Bring on the waterworks (and possibly a highlighter, for all the lines in this book you’ll want to remember) because Paul Kalanithi’s memoir When Breath Becomes Air is one of the most meaningful and heart-wrenching books of the year. At 36-years-old, married, and planning for his future after having just completed a decade-long training as a neurosurgeon, Kalanithi was diagnosed with stage IV lung cancer. Faced with his own mortality, Kalanithi began an epic journey inward, exploring what life means when the future your planned for is suddenly taken from you, and how to find joy and hope while walking towards death.

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9. Your Heart Is a Muscle the Size of a Fist by Sunil Yapa

Published all the way back in January, Sunil Yapa’s novel Your Heart is a Muscle the Size of a Fist is set within the 1999 WTO protest in Seattle and is this year’s must-read for activists, world-changers, and pretty much everyone else. The novel centers around Victor, a homeless 19-year-old struggling to understand the injustices and inequalities of the world, and his place in all the chaos. Victor's personal journey of self-realization parallels the heightening violence of the protests in a way that is haunting and unforgettable, and will leave readers changed.

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10. Evicted: Poverty and Profit in the American City by Matthew Desmond

Sociologist Matthew Desmond takes readers into the poorest neighborhoods of Milwaukee, and into the lives of eight families — families not dissimilar to the millions of families who exist all over America today — in order to tell a story of poverty and eviction, single-motherhood and public housing, street violence and homelessness. Well-researched and thoughtfully written, Desmond’s work demonstrates how decades of economic exploitation, inequality, racism, and lack of adequate social services has brought the United States to the exact place we stand today.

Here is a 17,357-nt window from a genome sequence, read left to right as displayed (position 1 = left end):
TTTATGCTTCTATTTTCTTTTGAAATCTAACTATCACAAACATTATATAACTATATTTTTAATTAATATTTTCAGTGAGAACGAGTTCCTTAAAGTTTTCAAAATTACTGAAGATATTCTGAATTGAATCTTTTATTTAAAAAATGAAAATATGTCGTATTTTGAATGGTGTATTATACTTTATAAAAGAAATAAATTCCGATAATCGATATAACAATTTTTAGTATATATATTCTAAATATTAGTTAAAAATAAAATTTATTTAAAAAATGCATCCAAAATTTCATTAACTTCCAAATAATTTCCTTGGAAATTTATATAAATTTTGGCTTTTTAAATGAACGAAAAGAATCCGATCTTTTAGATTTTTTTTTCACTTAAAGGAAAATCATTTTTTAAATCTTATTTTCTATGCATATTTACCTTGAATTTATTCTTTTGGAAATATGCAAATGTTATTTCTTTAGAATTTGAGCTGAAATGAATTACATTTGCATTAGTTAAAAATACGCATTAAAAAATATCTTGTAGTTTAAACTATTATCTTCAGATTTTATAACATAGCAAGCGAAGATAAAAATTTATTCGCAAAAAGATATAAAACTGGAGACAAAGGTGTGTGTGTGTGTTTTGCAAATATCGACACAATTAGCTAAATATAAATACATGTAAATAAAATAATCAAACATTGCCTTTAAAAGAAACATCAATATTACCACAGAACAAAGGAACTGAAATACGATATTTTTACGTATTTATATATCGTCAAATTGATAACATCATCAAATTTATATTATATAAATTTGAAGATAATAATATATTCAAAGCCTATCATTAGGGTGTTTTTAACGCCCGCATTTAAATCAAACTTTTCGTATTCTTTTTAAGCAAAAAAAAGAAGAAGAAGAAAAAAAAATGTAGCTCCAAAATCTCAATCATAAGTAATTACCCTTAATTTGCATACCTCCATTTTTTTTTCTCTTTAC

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11. Another Brooklyn by Jacqueline Woodson

Jacqueline Woodson’s Another Brooklyn introduces readers to an Ivy League-educated anthropologist named August, who is summoned back to her hometown of Brooklyn for her father’s funeral and finds herself mired in decades of memories she’d long left behind. At 11-years-old and in the wake of her mother’s death, August joined a clique of three other girls who became one another’s surrogate family as they grew up beneath the shadow of racism, national violence, and their neighborhood’s challenges with drug use, crime, and poverty. Written through a series of short, poetic vignettes, Another Brooklyn reads like a love song to black girlhood, drawing readers into the intimate spaces occupied by each of these four girls.

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12. Hillbilly Elegy: A Memoir of a Family and Culture in Crisis by J.D. Vance